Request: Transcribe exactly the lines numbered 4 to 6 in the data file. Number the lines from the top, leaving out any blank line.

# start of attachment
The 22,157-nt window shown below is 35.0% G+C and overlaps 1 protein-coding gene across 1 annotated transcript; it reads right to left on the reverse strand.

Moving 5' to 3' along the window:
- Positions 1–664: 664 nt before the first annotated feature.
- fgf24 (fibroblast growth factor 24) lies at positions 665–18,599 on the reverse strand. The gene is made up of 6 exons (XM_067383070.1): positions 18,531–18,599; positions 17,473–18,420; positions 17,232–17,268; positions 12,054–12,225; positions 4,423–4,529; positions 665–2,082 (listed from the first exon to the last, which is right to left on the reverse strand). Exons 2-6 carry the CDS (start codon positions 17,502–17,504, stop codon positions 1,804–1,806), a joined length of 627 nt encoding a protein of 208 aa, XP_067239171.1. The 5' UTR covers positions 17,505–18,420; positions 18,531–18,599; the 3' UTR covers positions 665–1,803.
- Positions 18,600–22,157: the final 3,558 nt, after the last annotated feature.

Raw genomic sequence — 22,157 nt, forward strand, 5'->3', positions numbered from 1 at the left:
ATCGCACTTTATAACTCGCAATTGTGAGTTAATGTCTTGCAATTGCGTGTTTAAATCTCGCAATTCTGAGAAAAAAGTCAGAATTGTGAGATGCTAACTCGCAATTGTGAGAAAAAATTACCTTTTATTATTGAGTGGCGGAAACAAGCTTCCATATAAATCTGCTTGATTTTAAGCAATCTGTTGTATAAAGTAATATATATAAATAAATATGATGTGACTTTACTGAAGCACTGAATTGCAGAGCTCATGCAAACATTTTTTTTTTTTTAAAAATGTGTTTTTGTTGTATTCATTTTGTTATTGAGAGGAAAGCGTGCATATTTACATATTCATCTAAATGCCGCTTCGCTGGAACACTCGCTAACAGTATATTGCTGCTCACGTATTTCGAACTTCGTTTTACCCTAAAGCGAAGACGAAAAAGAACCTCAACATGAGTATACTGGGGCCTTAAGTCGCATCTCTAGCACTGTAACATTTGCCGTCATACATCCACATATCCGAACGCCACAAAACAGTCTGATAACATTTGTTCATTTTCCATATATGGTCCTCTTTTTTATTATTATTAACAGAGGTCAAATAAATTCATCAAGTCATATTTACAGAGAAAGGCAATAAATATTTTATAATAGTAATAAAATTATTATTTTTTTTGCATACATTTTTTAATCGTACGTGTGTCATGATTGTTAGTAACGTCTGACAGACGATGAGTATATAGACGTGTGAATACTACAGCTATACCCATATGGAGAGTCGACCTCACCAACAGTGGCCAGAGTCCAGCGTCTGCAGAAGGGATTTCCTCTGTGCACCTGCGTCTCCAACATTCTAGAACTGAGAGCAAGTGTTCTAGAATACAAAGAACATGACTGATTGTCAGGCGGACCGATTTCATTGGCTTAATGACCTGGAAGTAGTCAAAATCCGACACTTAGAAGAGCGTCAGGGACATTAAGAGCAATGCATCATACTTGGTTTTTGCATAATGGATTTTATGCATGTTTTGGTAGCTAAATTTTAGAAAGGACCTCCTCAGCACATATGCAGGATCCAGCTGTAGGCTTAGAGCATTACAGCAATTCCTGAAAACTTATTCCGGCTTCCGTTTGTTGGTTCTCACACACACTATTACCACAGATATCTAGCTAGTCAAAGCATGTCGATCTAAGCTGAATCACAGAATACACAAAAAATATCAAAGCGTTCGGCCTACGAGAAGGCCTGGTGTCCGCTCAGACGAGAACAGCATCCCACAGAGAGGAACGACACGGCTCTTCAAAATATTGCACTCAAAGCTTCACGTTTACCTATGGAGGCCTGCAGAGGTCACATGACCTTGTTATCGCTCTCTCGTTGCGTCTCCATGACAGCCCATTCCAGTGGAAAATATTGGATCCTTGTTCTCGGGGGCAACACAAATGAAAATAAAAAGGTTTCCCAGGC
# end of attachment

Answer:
- fgf24 (fibroblast growth factor 24) lies at positions 665–18,599 on the reverse strand. The gene is made up of 6 exons (XM_067383070.1): positions 18,531–18,599; positions 17,473–18,420; positions 17,232–17,268; positions 12,054–12,225; positions 4,423–4,529; positions 665–2,082 (listed from the first exon to the last, which is right to left on the reverse strand). Exons 2-6 carry the CDS (start codon positions 17,502–17,504, stop codon positions 1,804–1,806), a joined length of 627 nt encoding a protein of 208 aa, XP_067239171.1. The 5' UTR covers positions 17,505–18,420; positions 18,531–18,599; the 3' UTR covers positions 665–1,803.
- Positions 18,600–22,157: the final 3,558 nt, after the last annotated feature.

Raw genomic sequence — 22,157 nt, forward strand, 5'->3', positions numbered from 1 at the left: